Cash flow from operations

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Cash flow from operations

A firm's net cash inflow resulting directly from its regular operations (disregarding extraordinary items such as the sale of fixed assets or transaction costs associated with issuing securities), calculated as the sum of net income plus noncash expenses that are deducted in calculating net income.

Cash Flow From Operations

A ratio of a company's cash flow to either its net income or operating income. The latter ratio provides a more accurate description of a company's cash flow, while the former takes into account the effects of non-operation transactions on income. Cash flow from operations shows the difference, if any, between a company's reported income and actual cash on hand.
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Cash flow margins ratio shows the relationship between sales and cash flows from operations. This is the ability of a company to translate sales into cash.
Cash flows from operations were sufficient to meet dividend payments in 2004 and 2006.
In all three years, the company generated sufficient cash flows from operations to pay interest.
There are at least three ways of factoring the bad debts provision into the reconciliation of net income and cash flows from operations, as illustrated in Table 2.
A slightly more detailed reconciliation of net income and cash flows from operations involves adjusting net income for changes in both accounts receivable - gross and allowance for uncollectible accounts (see Alternative B column of Table 2).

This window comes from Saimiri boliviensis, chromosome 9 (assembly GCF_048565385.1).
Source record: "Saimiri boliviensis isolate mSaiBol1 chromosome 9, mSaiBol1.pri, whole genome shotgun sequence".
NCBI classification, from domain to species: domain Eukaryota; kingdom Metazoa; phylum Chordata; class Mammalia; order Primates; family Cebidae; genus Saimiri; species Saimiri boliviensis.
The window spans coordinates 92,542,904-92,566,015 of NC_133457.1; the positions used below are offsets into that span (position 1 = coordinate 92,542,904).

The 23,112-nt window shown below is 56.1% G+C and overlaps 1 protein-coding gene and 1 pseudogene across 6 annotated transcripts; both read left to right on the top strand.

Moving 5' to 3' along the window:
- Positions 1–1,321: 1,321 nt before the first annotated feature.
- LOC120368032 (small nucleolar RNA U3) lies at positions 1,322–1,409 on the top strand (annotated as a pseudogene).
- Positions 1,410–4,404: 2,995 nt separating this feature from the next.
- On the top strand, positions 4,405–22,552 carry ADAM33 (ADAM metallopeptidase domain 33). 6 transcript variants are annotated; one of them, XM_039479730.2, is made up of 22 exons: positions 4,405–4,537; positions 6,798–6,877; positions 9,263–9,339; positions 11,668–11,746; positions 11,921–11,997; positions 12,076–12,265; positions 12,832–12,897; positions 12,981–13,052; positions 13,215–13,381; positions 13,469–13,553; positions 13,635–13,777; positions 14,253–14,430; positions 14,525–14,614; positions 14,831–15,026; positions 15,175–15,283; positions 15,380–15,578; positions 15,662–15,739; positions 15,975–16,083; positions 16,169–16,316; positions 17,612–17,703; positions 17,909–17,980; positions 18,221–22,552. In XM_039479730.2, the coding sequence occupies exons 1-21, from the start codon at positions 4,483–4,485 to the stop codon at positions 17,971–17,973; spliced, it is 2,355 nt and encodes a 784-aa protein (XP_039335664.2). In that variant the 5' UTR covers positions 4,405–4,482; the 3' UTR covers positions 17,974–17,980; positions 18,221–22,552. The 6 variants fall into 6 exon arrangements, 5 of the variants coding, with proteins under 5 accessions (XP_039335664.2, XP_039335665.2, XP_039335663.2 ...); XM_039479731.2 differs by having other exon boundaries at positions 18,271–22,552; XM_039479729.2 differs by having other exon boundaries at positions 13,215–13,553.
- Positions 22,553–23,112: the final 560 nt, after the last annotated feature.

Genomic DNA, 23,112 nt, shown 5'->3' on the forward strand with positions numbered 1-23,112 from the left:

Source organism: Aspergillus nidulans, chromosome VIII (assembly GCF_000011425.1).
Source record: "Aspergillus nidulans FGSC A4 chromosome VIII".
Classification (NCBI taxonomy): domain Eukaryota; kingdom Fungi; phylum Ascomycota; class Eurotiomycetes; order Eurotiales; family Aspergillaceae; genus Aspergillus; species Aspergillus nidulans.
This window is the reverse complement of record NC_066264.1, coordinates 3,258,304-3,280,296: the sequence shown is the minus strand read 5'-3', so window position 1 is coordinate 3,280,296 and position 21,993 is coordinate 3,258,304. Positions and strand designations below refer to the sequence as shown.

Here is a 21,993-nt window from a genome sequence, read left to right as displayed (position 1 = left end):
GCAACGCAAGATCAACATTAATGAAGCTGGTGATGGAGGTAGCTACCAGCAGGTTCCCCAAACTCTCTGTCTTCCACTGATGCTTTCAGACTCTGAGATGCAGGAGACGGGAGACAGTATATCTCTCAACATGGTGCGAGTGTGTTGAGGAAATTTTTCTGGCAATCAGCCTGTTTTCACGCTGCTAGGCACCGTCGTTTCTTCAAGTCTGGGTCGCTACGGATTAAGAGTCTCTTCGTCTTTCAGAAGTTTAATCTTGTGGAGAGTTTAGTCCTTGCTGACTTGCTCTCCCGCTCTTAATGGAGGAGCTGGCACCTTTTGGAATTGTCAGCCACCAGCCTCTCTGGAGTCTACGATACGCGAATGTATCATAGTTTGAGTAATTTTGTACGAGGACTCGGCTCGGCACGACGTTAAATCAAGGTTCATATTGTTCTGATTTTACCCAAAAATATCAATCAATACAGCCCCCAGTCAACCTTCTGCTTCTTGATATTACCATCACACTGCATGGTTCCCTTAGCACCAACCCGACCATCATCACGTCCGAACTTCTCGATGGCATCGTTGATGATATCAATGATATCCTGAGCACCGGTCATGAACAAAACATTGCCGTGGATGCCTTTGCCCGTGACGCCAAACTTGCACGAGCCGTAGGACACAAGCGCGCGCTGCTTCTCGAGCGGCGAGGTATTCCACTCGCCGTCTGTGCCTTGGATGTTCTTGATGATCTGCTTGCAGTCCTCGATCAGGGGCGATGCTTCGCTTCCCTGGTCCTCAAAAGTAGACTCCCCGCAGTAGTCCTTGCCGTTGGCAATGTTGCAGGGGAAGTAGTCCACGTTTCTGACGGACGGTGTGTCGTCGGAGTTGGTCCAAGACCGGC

A much more complex and potentially confusing reconciliation of net income and cash flows from operations results when net income is adjusted for the bad debts provision and the change in accounts receivable (see Alternative C column of Table 2) [TABULAR DATA FOR TABLE 2 OMITTED].
Common-sized percentages are computed by dividing each element contained in the cash flows from operations section by total cash flows from operations.
The common-sized statement of cash flows from operations, computed for the 43 utility firms in this study, is presented in Table 1 quickly reveals two key factors regarding the cash flows from operations: net income and the adjustment for non-cash expenses are the significant components in cash flows from operations, and variability is TABULAR DATA OMITTED great among the three industries and among individual firms within each industry.
The percentage of cash flows from operations provided by net income will facilitate this assessment.
The ratio tells investors the number of times cash outflows for interest are covered by cash flows from operations. The ratio, when compared with the industry norm, indicates company liquidity and its ability to meet interest commitments.
A better measure would be cash flows from operations before interest and taxes divided by interest payments.
Both ratios indicate the time period required to free the company from its obligations using retained cash flows from operations to repay the debt.